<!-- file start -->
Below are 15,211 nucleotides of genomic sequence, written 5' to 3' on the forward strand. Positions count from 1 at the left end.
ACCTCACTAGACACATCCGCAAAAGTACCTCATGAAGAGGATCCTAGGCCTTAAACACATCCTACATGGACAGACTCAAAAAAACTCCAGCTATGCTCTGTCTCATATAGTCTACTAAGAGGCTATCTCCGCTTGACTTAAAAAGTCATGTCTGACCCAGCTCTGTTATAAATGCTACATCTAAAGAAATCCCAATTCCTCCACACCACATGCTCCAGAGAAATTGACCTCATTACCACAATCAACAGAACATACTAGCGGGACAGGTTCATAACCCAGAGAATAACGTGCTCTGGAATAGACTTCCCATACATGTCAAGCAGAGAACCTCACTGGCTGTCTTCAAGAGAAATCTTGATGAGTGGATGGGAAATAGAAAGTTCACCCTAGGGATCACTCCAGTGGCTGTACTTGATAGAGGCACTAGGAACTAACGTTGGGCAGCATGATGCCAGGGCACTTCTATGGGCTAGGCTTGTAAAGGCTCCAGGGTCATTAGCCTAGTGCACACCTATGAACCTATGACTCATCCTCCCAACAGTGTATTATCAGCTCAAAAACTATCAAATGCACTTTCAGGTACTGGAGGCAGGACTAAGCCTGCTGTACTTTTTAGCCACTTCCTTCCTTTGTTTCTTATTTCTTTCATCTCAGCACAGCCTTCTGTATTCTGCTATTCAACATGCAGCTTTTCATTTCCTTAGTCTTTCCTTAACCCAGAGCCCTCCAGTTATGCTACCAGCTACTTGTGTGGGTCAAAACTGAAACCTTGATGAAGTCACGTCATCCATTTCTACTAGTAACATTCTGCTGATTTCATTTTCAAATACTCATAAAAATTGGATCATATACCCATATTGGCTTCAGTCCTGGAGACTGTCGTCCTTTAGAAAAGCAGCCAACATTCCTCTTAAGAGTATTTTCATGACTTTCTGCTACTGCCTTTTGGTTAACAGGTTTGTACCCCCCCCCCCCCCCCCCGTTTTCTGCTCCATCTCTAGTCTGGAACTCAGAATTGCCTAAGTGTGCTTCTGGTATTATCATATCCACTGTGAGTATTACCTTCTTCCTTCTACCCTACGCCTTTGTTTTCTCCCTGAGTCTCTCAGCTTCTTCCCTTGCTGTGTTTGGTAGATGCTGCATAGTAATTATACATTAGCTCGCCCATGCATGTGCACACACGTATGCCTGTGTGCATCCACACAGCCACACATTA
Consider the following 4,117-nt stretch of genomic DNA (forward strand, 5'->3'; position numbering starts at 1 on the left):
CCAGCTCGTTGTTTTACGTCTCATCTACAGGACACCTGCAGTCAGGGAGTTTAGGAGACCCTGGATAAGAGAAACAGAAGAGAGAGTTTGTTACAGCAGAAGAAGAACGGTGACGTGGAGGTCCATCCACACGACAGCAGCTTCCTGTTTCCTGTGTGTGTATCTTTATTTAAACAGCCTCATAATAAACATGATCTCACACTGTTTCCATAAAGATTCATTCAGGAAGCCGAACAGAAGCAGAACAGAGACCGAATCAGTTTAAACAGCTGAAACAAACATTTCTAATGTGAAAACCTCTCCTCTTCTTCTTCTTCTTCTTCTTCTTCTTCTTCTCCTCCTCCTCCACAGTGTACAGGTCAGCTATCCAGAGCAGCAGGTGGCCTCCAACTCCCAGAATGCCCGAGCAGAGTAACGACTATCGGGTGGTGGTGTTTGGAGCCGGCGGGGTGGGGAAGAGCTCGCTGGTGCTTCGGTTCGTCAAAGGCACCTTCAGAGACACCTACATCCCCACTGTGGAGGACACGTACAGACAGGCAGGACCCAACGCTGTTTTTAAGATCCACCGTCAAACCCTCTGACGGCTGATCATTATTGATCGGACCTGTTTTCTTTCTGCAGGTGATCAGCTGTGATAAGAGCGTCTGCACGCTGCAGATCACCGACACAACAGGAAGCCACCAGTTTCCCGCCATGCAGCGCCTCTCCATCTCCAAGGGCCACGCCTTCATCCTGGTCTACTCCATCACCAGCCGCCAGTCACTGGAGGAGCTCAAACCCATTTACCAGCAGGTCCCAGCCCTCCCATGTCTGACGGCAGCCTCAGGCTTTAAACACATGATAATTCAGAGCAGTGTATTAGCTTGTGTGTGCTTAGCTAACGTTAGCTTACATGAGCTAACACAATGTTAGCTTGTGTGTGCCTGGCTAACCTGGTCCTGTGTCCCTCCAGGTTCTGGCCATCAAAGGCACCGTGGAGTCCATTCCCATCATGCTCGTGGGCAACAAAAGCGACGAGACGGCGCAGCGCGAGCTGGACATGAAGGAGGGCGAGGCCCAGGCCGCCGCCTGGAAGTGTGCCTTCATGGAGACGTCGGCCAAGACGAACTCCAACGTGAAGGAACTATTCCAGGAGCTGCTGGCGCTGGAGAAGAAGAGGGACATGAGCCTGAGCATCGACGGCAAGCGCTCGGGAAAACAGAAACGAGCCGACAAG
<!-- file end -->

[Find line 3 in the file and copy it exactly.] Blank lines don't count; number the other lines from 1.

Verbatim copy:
Consider the following 4,117-nt stretch of genomic DNA (forward strand, 5'->3'; position numbering starts at 1 on the left):